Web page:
From the moment of her nomination in May, it was clear that, barring some unforeseen scandal, Sonia Sotomayor would be confirmed to the Supreme Court. It was equally clear that her nomination would take on huge symbolic significance. She was portrayed as someone who embodies the values of grit, faith, family, and friendship, and as a living example of the power of the American dream. For Latinos, in particular, she was a sign of long-awaited change. "To have her ascend to the highest court in the land, it is such a strong feeling of belonging," says Lillian Rodríguez López, president of the Hispanic Federation. Sotomayor's nomination was "recognition of the contributions our communities…have made to the United States."
At the White House reception in Sotomayor's honor on Aug. 12, President Obama paid tribute to the power of her story. "This moment is not just about her," he said. "It's about every child who will grow up thinking to him- or herself, 'If Sonia Sotomayor can make it, then maybe I can, too.' " That line, which drew the most prolonged applause of Obama's short speech, provided a perfect setup for Sotomayor's own applause line: "It is this nation's faith in a more perfect union that allows a Puerto Rican girl from the Bronx to stand here now."
To say Sotomayor's story is compelling is an understatement; every chapter is worthy of Hollywood. At her Senate confirmation hearings, she sat calmly through days of tendentious questions, refusing to let on that she was in excruciating pain due to an ill-fitting cast on her broken ankle. When she finally did let her feelings show, it was at her moment of triumph. After the Senate voted to confirm her, Sotomayor collapsed in tears into the arms of Theresa Bartenope, her longtime aide. Later, during a celebration at her home, surrounded by well-wishers, she beamed, announcing: "I have the best friends in the world. There is not anybody as blessed as me."
But there is also a story beyond Sotomayor, one that helps explain why her appointment elicited such excitement. That story has to do with the state of American politics and the role that Latinos play in it. Even before her nomination, various groups—including the Hispanic Congressional Caucus, chaired by New York Congresswoman Nydia M. Velázquez—approached influentials inside and outside the White House arguing that it was time to name a Hispanic to the court. And once Sotomayor was tapped, those same groups engaged in what was essentially a full-time effort to counter the inevitable criticisms that came her way. In the process, they forged a new coalition—not just among Latinos, but among African-Americans, Asians, and liberal whites—that aspires to become a new political force.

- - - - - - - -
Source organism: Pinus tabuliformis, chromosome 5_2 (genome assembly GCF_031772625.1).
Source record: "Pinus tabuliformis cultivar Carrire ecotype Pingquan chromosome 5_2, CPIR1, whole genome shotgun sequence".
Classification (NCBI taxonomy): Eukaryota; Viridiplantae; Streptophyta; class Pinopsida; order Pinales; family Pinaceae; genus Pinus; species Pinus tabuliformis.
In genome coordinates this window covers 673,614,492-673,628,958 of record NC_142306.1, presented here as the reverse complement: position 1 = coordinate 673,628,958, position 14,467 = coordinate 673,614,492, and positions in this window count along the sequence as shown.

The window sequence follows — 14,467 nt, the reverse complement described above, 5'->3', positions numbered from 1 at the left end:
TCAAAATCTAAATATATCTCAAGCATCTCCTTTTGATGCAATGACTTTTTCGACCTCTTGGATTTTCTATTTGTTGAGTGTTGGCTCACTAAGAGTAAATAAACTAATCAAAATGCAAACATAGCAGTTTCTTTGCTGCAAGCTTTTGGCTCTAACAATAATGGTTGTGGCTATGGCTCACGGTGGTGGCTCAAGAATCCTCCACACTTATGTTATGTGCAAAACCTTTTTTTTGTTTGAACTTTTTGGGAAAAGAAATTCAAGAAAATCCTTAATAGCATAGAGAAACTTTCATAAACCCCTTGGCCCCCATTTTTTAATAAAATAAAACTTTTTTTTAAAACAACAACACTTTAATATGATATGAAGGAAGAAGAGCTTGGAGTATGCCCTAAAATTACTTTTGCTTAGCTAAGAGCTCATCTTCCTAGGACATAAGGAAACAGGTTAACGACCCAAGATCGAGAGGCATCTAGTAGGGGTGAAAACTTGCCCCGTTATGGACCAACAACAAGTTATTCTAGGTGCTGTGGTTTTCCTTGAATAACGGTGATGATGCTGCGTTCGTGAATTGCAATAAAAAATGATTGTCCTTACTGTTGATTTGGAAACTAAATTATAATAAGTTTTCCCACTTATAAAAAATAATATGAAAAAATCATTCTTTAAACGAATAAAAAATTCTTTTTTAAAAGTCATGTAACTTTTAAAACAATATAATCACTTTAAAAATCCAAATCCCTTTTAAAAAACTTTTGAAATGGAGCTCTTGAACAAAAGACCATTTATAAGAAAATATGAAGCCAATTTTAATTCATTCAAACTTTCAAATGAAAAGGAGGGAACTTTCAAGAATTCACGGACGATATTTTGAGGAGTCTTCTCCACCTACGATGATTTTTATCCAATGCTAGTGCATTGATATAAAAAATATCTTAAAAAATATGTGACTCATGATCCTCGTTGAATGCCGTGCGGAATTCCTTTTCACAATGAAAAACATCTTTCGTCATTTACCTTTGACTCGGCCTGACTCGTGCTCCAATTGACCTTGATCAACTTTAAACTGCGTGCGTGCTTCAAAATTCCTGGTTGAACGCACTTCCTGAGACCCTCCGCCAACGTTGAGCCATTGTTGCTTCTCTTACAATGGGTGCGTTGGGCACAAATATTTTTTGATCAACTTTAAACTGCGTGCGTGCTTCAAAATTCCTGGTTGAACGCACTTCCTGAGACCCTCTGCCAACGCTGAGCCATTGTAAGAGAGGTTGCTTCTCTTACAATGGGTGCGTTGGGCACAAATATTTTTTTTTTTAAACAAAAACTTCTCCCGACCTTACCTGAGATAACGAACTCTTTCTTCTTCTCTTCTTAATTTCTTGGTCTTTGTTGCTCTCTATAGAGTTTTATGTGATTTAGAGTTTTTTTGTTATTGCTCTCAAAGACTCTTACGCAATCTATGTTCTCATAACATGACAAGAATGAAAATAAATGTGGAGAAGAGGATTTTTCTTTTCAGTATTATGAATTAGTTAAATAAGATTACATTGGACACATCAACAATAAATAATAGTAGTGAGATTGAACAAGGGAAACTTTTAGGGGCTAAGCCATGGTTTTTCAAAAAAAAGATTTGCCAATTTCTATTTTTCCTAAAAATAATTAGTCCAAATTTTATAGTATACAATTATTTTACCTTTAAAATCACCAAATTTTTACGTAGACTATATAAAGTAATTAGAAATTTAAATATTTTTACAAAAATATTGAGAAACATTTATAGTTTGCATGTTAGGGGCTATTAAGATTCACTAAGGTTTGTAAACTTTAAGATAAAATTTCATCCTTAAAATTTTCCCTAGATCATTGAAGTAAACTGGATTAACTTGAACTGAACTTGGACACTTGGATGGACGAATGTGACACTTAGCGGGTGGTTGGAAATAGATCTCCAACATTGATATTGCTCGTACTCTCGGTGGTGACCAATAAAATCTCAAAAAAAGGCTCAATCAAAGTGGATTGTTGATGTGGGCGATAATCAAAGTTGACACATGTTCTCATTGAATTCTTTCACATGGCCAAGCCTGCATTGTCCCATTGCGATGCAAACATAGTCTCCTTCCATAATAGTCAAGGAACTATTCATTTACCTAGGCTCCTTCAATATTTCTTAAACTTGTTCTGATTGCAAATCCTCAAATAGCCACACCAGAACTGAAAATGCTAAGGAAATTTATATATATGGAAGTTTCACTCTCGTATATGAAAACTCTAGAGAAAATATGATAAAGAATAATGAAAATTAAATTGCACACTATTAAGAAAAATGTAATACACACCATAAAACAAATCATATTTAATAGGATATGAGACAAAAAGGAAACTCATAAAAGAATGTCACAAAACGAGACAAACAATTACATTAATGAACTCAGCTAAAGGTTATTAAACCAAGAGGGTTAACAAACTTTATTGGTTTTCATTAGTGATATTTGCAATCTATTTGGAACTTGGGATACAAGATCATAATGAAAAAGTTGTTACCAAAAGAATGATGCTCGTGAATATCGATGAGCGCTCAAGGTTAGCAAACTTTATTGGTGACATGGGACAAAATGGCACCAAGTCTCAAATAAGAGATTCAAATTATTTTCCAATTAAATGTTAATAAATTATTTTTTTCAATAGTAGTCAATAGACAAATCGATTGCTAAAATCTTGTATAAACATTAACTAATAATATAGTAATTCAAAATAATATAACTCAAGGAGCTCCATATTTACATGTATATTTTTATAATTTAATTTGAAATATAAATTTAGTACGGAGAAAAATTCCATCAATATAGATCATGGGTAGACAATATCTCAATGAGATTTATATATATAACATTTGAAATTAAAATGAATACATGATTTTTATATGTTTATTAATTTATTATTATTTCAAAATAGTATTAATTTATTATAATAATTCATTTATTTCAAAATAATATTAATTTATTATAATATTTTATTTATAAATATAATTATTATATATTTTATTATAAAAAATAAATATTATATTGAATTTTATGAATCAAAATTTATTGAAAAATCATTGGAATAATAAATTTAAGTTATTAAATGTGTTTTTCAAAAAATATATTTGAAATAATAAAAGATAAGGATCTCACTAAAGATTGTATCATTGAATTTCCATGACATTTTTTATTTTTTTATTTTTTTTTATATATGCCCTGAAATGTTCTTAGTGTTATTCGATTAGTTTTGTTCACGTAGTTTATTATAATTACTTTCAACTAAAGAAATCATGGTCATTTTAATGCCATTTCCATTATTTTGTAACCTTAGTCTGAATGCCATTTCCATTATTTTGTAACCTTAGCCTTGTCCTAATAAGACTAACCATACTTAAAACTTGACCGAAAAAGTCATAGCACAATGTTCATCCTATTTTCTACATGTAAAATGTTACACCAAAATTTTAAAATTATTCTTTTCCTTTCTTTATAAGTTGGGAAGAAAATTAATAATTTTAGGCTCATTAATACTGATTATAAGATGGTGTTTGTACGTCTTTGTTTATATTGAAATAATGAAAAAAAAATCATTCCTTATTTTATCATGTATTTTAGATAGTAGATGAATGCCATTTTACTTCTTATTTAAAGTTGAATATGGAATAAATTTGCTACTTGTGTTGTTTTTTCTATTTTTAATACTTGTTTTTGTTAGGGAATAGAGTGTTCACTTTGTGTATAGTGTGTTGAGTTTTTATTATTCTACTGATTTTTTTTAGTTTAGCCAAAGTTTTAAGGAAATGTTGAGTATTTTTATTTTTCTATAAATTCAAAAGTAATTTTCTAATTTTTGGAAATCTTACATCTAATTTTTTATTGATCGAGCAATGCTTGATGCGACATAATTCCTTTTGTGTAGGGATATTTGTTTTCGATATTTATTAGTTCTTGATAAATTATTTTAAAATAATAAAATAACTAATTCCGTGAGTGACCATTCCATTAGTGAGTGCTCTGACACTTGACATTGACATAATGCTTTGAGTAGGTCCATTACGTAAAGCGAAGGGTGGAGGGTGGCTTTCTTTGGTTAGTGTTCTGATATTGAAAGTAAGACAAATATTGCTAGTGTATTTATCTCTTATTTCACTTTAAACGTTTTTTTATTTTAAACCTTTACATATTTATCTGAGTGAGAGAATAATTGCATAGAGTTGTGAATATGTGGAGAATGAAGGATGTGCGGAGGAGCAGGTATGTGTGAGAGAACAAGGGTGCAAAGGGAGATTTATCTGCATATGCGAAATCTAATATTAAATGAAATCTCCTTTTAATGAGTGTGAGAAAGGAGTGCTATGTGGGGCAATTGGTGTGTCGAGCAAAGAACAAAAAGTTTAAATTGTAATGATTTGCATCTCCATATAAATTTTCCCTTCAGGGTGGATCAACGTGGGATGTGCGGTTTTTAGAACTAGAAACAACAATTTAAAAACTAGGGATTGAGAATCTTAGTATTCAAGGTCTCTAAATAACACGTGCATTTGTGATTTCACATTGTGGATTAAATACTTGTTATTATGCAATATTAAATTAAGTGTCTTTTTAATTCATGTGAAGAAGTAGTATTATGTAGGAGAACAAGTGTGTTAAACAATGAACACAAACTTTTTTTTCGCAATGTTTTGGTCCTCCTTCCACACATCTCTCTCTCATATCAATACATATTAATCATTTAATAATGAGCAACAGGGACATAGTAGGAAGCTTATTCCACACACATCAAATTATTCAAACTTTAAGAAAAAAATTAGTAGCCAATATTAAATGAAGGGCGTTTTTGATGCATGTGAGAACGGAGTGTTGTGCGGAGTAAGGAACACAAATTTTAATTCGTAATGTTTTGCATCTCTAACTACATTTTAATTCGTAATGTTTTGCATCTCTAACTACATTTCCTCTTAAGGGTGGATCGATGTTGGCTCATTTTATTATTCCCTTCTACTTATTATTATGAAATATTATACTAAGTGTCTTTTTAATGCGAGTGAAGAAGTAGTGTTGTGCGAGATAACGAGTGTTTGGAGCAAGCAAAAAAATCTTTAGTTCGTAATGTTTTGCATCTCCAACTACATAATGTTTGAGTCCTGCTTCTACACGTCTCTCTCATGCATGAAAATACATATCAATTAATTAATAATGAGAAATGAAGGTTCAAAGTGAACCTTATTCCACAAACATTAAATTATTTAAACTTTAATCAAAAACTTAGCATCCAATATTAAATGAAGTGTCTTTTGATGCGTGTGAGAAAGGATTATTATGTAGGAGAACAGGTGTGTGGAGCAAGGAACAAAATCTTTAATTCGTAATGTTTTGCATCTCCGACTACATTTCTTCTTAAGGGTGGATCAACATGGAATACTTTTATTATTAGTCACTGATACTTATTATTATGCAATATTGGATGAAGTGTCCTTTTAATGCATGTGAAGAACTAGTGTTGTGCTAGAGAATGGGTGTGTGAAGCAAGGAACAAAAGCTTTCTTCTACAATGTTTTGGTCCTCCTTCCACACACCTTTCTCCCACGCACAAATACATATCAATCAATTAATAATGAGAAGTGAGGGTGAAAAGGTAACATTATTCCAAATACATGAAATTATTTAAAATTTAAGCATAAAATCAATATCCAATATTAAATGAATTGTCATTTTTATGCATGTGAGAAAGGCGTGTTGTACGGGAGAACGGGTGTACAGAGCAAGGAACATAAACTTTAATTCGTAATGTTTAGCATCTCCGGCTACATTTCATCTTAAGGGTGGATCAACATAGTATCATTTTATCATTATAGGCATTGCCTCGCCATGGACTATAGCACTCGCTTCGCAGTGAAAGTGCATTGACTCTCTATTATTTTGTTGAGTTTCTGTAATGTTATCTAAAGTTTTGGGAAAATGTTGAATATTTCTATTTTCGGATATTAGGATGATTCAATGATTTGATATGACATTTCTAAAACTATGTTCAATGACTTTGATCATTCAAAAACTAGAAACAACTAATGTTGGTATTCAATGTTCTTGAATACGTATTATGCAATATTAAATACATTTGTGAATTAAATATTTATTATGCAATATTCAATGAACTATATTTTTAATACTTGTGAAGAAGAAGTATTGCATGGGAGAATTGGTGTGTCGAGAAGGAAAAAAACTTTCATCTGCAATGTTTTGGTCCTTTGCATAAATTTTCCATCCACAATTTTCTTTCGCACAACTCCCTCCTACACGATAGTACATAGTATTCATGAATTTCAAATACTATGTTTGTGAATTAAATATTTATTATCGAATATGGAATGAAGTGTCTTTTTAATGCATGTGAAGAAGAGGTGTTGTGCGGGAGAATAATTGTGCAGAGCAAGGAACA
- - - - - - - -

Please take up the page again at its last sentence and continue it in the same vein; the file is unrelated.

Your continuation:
Indeed, some have suggested that senators who voted against confirming Sotomayor may soon feel the coalition's fury as Latinos and their allies mobilize to turn the lawmakers out of office. But that seems unlikely. Of the anti-Sotomayor senators expected to run for reelection in 2010, virtually none come from a state with a large Hispanic population. California has a massive Latino population, but no Republican senators, and Kay Bailey Hutchison of Texas isn't up for reelection until 2012. Who knows what issues will be in play at that point?
"It's quite clear the Republicans made a decision that it was…important for them to try to keep their base together, even if it meant losing Latino votes," says César Perales, president of –Latino Justice PRLDEF (an organization that once counted Sotomayor as a board member). The danger for Republicans is not in the short term, or even, necessarily, for the senators who voted against Sotomayor. It is in the impression left by one action after another signaling that those who aren't already part of the base need not apply. "The message they keep sending out is that they're not really interested in supporting our communities," says Karen Narasaki, executive director of the Asian American Justice Center. And eventually, says Brent Wilkes, executive director of the League of United Latin American Citizens, "they're going to run out of their base to work with."
The future, of course, is unknowable. But we do know, in America, that the future will be more Latino. We also know that, even before the Sotomayor dust-up, Republicans had alienated many Latinos—largely because of concerns with Republican policies, particularly on immigration. A survey by the Pew Hispanic Center last year found 65 percent of registered Latino voters leaning toward the Democrats and only 26 percent to the Republicans; it was the largest partisan gap reported in the past 10 years. The attacks on Sotomayor will likely drive even more Latinos from the party. That's a risky strategy for a party with a demographically shrinking base facing a newly energized coalition. For though it may pay off today, it could easily spell disaster tomorrow.